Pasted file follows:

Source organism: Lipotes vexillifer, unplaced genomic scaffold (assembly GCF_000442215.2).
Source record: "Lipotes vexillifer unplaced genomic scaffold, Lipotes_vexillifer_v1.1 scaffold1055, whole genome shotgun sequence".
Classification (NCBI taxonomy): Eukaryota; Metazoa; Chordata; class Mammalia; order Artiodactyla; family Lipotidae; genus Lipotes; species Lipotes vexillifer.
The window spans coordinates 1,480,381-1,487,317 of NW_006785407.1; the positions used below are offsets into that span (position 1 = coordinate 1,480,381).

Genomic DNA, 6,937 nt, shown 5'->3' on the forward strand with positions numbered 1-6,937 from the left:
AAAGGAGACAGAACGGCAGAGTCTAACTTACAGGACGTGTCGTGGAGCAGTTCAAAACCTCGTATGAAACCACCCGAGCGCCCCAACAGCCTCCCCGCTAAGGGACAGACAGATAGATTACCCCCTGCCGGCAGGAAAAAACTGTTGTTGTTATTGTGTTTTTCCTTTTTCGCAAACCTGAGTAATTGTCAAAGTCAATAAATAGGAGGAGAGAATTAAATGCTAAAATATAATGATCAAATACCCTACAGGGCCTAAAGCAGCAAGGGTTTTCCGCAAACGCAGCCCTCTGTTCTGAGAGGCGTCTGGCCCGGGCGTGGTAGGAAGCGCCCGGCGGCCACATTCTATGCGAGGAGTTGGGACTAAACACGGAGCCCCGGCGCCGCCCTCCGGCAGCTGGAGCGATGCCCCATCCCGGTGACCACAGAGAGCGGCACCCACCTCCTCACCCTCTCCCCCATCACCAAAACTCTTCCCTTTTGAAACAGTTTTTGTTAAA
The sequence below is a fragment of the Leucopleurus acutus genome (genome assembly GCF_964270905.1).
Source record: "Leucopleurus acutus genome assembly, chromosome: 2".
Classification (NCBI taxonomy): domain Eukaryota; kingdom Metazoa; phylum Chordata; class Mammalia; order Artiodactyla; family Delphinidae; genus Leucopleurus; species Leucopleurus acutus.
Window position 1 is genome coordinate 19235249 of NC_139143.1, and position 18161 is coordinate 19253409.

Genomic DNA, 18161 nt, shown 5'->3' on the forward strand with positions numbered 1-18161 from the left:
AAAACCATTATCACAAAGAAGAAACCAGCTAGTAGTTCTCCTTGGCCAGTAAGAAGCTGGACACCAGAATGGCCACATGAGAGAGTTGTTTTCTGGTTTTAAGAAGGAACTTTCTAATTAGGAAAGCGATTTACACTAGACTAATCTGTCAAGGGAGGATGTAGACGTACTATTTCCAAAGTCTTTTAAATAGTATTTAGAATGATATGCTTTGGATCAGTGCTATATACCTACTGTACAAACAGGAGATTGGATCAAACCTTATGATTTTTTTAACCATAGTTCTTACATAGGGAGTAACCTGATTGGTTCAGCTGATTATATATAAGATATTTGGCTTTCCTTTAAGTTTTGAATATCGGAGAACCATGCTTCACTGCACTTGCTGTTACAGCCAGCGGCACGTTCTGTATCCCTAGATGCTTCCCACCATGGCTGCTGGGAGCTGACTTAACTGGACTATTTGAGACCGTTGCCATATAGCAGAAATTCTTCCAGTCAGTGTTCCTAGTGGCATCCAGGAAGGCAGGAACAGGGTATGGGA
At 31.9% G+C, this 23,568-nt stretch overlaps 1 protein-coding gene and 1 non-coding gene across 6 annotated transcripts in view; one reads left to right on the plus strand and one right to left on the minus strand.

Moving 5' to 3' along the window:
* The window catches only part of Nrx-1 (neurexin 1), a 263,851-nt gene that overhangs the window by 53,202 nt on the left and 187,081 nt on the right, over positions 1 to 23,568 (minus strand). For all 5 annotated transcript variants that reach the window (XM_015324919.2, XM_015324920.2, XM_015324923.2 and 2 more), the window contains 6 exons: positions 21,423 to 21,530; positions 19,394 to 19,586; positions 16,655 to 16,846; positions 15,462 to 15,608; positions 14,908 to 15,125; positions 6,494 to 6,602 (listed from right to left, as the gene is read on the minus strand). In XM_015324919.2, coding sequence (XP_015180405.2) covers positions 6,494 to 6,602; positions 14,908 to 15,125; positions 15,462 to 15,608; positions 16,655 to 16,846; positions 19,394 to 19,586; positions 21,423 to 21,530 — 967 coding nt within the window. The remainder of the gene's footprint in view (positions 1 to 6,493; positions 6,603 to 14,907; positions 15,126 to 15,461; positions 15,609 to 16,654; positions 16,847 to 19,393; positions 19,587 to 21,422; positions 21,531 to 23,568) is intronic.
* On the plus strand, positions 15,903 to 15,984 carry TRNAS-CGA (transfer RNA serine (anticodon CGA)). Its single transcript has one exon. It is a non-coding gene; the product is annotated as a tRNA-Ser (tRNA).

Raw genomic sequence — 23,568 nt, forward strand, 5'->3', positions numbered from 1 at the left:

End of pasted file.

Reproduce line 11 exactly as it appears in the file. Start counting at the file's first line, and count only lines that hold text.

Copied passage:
Genomic DNA, 18161 nt, shown 5'->3' on the forward strand with positions numbered 1-18161 from the left: